“Wharton provides a feast for anyone who has felt Jerusalem's tug of fascination. . . . [The purpose] is to demonstrate the way our understanding of religious art and artefacts is changed by doctrinal development in religion, new political ideas, technology and economic change, and as a work of art history the book is illuminating and satisfying. . . . The author is a fastidious scholar and the precision with which she uses words makes Selling Jerusalem a real pleasure to read.”
(Ed Stourton Times Literary Supplement
“The holiness of Jerusalem has been disseminated across the world: sometimes by pilgrims, returning with their relics or souvenirs, or through its use as a model for church-builders, hymn-writers and film-directors who have never been there. In a short, sophisticated and highly readable book, Annabel Jane Wharton attempts a sort of taxonomy of the different ways in which Jerusalem's holiness has been exported.”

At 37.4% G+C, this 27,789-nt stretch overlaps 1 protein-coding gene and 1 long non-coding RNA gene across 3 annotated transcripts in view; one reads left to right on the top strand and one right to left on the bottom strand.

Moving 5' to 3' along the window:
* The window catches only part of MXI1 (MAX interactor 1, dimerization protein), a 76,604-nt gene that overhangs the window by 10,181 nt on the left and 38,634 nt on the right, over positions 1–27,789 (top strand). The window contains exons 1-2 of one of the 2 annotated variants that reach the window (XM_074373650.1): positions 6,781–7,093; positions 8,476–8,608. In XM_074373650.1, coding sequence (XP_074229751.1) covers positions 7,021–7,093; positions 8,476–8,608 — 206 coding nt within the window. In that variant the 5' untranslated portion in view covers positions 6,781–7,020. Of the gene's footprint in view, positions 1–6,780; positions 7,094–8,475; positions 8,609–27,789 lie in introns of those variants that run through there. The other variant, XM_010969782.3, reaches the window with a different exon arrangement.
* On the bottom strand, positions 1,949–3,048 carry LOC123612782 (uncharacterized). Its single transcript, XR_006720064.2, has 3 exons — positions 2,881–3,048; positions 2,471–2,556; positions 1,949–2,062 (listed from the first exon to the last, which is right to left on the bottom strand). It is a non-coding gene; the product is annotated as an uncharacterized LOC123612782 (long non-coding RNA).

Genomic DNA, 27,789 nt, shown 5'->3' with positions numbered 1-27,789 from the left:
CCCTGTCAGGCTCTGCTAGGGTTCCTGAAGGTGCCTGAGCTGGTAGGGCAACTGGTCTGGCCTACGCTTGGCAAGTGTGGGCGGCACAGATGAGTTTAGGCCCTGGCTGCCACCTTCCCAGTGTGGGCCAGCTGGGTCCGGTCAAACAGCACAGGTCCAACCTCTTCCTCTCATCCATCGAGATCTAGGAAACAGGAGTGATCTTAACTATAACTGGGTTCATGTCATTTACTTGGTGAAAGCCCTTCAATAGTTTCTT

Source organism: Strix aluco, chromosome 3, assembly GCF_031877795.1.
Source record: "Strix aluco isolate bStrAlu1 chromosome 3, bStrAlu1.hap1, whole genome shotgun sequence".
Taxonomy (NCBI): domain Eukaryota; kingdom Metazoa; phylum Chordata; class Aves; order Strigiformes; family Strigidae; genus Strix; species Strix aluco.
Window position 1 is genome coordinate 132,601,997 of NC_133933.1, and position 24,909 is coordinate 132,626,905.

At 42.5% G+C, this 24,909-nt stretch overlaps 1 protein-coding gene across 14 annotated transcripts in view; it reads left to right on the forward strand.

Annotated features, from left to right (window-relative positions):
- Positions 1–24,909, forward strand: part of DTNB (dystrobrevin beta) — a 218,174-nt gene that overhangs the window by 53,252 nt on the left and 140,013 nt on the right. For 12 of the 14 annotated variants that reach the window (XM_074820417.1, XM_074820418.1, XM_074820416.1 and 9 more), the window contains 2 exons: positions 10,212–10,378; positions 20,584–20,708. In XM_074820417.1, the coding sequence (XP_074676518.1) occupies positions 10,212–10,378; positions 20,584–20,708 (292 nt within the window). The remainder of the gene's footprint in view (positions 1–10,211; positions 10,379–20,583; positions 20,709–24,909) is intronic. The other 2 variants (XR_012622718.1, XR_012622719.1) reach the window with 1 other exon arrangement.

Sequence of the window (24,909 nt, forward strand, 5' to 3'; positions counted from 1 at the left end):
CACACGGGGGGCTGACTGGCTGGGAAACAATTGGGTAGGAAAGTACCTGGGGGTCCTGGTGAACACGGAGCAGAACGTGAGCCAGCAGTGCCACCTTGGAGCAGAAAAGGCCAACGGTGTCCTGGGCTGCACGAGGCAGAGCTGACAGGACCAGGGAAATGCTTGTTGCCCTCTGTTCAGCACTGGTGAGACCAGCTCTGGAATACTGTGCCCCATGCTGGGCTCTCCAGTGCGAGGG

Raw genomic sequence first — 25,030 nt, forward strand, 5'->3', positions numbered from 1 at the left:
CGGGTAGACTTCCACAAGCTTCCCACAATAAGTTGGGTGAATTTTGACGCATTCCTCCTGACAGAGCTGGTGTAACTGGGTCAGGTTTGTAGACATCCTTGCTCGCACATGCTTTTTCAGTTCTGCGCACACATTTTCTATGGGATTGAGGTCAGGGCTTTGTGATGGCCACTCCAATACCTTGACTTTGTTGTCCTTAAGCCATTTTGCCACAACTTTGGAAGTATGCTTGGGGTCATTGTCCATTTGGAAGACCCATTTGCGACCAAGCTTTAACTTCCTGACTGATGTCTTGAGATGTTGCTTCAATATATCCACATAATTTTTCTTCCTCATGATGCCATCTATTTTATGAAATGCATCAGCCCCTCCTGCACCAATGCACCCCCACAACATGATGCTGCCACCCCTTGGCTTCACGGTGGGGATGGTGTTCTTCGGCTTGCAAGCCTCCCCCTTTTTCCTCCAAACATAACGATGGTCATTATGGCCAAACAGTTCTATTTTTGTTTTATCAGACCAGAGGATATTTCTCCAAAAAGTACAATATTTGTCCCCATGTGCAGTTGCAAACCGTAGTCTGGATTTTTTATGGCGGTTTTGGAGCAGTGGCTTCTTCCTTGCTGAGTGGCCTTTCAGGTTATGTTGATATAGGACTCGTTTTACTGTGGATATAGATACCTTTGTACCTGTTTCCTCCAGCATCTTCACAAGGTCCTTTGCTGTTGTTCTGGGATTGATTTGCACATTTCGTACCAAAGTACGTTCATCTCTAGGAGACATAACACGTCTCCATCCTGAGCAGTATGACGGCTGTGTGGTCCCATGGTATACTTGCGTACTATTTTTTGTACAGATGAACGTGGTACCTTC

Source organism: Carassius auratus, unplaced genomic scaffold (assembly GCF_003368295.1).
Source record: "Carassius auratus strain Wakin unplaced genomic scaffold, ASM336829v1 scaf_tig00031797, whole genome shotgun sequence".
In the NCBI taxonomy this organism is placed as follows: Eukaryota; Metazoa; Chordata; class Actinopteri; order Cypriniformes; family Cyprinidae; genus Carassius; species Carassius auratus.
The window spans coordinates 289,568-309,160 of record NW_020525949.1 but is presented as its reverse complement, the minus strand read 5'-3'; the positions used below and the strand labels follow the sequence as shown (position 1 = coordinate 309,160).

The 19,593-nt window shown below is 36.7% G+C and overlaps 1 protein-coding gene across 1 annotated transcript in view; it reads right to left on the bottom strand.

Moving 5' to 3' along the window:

"A fascinating analysis of place, objects, commodities and representations. In this account, Annabel Wharton explores Jerusalem from cultural, material and historical perspectives. . . . Power, violence, finance, buildings, paintings, souvenirs are . . . for her, all related to each other, creating the social, political, spiritual, and material world in which we live."
(Hadas Yaron The Art Book
"Selling Jerusalem makes important contributions to art history, as well as the history of landscape, colonialism, cross-cultural contact, and religion. It offers a wealth of detail in its case studies and provides much inspiration for new approaches to landscapes, objects, and cultural history. In an even deeper and more controversial way, it can show us how much of the conflict over “Jerusalem” has actually been fought over its necessarily imperfect, variable, ideological, and illusory representations—in proxy forms from the tiny to the grandiose."
(Rebecca Zorach CAA.Reviews
About the Author
Annabel Jane Wharton is the William B. Hamilton Professor and Director of Graduate Studies for Art History at Duke University. She edits the Journal of Medieval and Early Modern Studies and has written several books, among them Building the Cold War: Hilton International Hotels and Modern Architecture, also published by the University of Chicago Press.